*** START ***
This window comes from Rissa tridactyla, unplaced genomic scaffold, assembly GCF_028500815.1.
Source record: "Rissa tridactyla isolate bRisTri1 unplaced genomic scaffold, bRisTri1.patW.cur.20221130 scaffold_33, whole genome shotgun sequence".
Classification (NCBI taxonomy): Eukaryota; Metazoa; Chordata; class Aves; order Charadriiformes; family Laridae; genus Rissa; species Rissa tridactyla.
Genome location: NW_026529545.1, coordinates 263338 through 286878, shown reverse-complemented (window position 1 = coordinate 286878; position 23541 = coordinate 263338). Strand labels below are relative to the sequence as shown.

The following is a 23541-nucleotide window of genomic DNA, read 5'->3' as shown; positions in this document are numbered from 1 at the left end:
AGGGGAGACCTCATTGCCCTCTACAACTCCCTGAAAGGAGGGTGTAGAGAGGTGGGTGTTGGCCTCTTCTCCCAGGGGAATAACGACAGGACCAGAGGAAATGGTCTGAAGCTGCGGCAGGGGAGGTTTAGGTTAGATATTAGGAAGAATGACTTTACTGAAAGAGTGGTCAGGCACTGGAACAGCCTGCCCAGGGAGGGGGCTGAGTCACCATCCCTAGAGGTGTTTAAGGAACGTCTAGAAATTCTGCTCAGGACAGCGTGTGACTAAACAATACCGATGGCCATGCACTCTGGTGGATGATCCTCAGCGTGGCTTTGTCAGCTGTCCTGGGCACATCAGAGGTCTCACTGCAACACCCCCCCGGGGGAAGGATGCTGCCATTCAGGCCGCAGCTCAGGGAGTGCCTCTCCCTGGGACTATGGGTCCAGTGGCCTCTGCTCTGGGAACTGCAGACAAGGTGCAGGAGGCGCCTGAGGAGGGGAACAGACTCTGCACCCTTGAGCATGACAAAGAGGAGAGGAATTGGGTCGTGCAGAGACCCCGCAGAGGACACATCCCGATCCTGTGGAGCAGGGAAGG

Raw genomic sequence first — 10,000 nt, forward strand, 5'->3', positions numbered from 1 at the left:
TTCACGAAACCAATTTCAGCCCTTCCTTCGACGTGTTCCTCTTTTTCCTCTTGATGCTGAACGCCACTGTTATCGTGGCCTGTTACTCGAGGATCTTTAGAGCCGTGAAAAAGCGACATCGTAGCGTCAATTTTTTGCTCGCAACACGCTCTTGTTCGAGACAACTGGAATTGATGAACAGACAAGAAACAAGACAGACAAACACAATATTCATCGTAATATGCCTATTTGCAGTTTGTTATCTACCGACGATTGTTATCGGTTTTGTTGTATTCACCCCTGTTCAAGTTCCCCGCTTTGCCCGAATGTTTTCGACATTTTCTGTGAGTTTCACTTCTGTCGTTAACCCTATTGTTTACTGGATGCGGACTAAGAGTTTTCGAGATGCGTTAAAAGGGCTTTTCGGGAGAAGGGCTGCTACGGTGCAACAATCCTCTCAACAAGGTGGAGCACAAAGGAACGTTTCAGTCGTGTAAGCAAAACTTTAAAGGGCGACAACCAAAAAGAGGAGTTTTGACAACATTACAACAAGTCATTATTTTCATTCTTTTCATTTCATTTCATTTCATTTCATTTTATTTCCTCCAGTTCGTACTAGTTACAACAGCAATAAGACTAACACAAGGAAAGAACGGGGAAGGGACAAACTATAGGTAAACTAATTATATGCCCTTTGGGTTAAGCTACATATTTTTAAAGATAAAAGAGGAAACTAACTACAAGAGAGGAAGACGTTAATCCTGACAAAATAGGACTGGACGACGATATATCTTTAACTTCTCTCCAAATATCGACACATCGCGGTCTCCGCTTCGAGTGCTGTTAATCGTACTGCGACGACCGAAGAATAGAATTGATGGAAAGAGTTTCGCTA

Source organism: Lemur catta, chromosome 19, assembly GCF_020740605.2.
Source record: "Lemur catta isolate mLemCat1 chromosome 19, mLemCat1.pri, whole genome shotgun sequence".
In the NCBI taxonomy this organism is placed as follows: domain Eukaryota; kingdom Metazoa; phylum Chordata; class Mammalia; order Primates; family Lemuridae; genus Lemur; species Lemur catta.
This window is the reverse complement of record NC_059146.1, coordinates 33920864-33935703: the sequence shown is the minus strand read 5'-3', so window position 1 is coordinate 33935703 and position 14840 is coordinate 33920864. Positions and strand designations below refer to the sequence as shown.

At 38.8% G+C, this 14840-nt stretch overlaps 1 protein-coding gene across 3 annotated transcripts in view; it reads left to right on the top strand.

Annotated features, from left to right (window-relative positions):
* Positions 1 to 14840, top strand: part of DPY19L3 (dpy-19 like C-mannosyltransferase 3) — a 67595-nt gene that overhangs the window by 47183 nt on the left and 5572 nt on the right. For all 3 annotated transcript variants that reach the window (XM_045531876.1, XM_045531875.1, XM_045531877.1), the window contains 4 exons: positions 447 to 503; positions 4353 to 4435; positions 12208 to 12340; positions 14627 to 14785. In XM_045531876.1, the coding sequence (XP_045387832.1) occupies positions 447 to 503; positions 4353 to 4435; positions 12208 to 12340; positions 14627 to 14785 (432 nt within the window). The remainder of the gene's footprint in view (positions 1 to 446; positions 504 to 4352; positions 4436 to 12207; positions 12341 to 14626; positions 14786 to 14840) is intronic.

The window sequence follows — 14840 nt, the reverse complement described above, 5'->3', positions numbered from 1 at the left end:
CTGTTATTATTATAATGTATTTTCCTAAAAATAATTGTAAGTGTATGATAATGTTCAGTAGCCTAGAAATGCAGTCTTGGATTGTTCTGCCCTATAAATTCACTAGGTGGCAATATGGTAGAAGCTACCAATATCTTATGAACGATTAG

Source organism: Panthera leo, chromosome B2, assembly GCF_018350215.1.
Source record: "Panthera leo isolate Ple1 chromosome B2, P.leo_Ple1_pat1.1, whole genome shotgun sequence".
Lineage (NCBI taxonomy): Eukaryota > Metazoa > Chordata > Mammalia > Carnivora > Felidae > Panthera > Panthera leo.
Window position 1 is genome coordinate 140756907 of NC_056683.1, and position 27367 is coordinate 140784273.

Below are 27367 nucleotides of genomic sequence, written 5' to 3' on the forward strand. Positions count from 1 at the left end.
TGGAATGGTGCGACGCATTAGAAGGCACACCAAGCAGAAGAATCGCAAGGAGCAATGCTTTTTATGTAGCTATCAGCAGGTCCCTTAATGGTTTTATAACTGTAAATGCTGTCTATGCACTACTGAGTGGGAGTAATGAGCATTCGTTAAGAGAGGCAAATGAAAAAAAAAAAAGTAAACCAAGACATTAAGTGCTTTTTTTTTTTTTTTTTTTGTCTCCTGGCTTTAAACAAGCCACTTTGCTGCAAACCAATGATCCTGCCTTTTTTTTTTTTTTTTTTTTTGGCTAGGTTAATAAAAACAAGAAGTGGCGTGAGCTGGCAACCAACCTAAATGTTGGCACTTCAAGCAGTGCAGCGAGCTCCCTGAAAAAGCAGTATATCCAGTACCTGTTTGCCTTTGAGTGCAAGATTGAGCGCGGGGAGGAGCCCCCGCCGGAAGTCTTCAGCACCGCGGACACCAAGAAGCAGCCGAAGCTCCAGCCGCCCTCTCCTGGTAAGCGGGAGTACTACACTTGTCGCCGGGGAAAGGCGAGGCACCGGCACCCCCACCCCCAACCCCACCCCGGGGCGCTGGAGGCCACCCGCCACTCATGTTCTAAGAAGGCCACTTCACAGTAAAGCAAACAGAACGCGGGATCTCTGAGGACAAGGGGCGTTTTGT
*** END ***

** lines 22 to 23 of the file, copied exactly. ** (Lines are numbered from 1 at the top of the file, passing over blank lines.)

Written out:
Below are 27367 nucleotides of genomic sequence, written 5' to 3' on the forward strand. Positions count from 1 at the left end.
TGGAATGGTGCGACGCATTAGAAGGCACACCAAGCAGAAGAATCGCAAGGAGCAATGCTTTTTATGTAGCTATCAGCAGGTCCCTTAATGGTTTTATAACTGTAAATGCTGTCTATGCACTACTGAGTGGGAGTAATGAGCATTCGTTAAGAGAGGCAAATGAAAAAAAAAAAAGTAAACCAAGACATTAAGTGCTTTTTTTTTTTTTTTTTTTGTCTCCTGGCTTTAAACAAGCCACTTTGCTGCAAACCAATGATCCTGCCTTTTTTTTTTTTTTTTTTTTTGGCTAGGTTAATAAAAACAAGAAGTGGCGTGAGCTGGCAACCAACCTAAATGTTGGCACTTCAAGCAGTGCAGCGAGCTCCCTGAAAAAGCAGTATATCCAGTACCTGTTTGCCTTTGAGTGCAAGATTGAGCGCGGGGAGGAGCCCCCGCCGGAAGTCTTCAGCACCGCGGACACCAAGAAGCAGCCGAAGCTCCAGCCGCCCTCTCCTGGTAAGCGGGAGTACTACACTTGTCGCCGGGGAAAGGCGAGGCACCGGCACCCCCACCCCCAACCCCACCCCGGGGCGCTGGAGGCCACCCGCCACTCATGTTCTAAGAAGGCCACTTCACAGTAAAGCAAACAGAACGCGGGATCTCTGAGGACAAGGGGCGTTTTGT